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Jack West's hat trick

Robin Salmon has always worn a few hats. As owner/operator of FMG Music Studio and singer/songwriter/ frontman for rock band Christopher Robin, he juggled his duties daily. The entrepreneur altered his wardrobe considerably last year when he and his band slipped into 10-gallon cowboy headgear as they shifted to the Jack West moniker. It was more than just a fashionable change of threads; this was a visual indication Salmon was abandoning the alt-pop world for a rootsy honky-tonk approach.
Of course, it wasn't as if Christopher Robin — which he started in 1997 — was exactly burning up the charts. But by the middle of 2000, their complex tunes just didn't inspire Salmon any more. "I stopped having as much fun playing alternative pop. My philosophy has always been to follow my heart. I saw Mike Ness and for the first time since the mid-'80s in CBGB's I felt this rush of raw power."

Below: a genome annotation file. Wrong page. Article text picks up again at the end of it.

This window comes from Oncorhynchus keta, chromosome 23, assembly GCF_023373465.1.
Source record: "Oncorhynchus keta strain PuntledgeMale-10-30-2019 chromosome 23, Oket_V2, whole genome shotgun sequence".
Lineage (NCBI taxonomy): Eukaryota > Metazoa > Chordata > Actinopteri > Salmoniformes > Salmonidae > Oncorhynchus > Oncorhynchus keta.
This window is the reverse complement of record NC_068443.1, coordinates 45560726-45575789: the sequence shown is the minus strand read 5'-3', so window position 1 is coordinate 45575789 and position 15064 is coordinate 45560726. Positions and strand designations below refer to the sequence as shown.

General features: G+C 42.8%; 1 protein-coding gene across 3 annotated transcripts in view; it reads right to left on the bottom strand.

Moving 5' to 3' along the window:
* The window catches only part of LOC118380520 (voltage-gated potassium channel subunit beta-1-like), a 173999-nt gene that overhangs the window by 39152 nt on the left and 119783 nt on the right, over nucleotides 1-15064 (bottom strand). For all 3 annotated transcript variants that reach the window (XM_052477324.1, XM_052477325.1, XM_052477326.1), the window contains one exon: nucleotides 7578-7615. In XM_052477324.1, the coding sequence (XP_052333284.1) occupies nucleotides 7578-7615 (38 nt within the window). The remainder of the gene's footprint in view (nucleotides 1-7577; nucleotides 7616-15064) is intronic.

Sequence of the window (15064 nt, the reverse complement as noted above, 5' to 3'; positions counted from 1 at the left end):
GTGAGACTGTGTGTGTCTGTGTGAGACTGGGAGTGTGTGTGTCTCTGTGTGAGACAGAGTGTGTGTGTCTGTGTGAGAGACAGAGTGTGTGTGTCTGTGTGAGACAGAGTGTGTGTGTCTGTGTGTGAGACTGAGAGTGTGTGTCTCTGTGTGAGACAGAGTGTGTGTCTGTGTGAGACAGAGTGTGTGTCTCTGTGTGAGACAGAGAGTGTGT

Last year, Salmon, whose family moved from South Africa to the largest ranch in America when he was 12, began writing tunes in a stripped-down country style. It was an abrupt departure from the full-bodied (some say bloated) technique to which he was accustomed. Robin's band did some low-key shows and were amazed at the energy and the response for the new/old sound. As for the name, Salmon says, "We needed something strong like Clint Eastwood or John Wayne."
The band's recently released 13-track debut, Gunslinger, fits comfortably into the current crop of alt-country traditionalists. Salmon finds the strict parameters of the simple three- or four-chord C&W songwriting format an enjoyable challenge. "With the alternative stuff, there were no limits. I wanted to take the tunes back to where every song you write could be torn down to a guy with an acoustic guitar sitting on a front porch."
Jack West play The Earl Thurs., March 15.